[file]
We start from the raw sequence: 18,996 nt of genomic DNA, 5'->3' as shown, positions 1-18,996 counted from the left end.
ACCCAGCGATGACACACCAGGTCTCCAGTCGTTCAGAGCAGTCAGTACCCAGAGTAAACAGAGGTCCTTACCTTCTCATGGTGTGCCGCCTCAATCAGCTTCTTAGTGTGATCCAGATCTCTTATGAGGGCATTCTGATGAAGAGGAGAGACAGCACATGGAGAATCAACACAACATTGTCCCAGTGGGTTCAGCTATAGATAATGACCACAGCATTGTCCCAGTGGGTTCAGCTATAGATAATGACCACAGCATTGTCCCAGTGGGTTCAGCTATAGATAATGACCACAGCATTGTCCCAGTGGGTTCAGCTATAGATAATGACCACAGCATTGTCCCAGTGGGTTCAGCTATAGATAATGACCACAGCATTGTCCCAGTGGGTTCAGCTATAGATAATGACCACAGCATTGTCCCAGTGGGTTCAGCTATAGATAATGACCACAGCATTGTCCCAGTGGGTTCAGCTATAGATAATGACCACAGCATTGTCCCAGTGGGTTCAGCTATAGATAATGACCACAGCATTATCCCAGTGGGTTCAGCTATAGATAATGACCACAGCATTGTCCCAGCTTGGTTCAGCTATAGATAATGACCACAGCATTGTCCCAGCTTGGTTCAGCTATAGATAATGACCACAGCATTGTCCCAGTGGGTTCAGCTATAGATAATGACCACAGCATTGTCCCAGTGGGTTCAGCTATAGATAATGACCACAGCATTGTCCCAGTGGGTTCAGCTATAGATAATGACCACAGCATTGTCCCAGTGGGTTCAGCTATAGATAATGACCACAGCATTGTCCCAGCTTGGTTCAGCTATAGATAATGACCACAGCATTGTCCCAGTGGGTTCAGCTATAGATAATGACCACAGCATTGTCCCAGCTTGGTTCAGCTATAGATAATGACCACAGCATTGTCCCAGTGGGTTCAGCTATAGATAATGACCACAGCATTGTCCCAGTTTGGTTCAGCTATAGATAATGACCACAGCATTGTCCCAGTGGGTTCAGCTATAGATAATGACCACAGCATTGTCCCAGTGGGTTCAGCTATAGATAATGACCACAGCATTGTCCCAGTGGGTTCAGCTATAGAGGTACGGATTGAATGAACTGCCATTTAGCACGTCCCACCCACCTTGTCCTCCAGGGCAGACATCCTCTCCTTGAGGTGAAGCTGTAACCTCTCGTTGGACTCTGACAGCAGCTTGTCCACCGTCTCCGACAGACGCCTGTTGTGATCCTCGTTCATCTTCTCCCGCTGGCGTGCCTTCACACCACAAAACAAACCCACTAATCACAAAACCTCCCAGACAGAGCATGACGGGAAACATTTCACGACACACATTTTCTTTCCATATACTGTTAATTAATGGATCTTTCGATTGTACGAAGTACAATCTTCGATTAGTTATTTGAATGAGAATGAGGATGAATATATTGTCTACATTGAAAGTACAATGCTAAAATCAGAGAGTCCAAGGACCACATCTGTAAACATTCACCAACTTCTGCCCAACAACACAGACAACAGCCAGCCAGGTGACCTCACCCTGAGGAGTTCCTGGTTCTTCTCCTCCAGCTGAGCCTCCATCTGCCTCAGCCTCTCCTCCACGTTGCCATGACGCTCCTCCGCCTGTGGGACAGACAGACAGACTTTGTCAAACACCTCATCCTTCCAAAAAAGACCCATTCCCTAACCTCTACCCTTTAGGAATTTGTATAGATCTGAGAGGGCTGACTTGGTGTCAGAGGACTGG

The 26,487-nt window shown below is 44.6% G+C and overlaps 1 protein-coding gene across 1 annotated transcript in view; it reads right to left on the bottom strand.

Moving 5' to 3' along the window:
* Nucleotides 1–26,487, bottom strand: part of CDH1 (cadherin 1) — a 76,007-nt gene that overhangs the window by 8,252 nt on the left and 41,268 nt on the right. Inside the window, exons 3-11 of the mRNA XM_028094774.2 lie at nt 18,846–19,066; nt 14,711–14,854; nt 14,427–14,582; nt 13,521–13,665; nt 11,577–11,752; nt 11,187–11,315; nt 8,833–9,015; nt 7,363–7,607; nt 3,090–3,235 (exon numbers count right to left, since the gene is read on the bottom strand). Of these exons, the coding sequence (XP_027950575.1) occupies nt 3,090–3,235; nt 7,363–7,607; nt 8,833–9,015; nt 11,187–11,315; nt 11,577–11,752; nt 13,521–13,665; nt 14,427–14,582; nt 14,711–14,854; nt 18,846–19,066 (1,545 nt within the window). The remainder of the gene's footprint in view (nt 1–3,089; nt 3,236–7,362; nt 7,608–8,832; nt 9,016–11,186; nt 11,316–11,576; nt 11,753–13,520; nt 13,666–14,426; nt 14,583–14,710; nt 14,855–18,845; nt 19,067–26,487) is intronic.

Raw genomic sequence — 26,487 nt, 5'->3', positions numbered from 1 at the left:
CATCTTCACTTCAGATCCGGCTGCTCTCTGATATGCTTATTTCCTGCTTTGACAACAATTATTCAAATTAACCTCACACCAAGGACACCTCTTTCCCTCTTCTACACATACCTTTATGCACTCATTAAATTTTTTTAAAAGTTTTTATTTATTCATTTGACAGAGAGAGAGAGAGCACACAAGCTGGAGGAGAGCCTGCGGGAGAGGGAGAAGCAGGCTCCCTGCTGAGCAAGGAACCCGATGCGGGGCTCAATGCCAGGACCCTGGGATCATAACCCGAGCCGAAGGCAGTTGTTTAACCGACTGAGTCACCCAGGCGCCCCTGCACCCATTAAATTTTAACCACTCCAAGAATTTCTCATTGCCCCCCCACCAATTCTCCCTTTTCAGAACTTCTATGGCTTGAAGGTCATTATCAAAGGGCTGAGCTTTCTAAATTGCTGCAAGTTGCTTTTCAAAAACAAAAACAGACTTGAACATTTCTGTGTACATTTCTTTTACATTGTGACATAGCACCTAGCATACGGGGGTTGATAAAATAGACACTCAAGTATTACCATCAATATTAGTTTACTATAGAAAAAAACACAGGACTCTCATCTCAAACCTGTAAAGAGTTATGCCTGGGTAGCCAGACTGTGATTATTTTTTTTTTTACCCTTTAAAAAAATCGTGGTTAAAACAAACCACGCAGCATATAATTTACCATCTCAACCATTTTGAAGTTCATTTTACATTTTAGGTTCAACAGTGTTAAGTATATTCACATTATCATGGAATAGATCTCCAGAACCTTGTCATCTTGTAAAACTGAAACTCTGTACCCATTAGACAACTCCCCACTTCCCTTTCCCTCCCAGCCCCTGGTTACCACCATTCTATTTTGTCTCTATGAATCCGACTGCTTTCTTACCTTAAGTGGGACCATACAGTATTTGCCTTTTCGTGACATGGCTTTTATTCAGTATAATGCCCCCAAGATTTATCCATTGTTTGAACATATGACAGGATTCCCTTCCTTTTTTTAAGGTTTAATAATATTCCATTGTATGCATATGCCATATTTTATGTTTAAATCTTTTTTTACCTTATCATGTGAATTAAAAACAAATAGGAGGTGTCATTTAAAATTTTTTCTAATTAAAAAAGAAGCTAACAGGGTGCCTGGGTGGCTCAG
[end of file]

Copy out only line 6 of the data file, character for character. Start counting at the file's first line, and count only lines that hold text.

Raw genomic sequence — 26,487 nt, 5'->3', positions numbered from 1 at the left: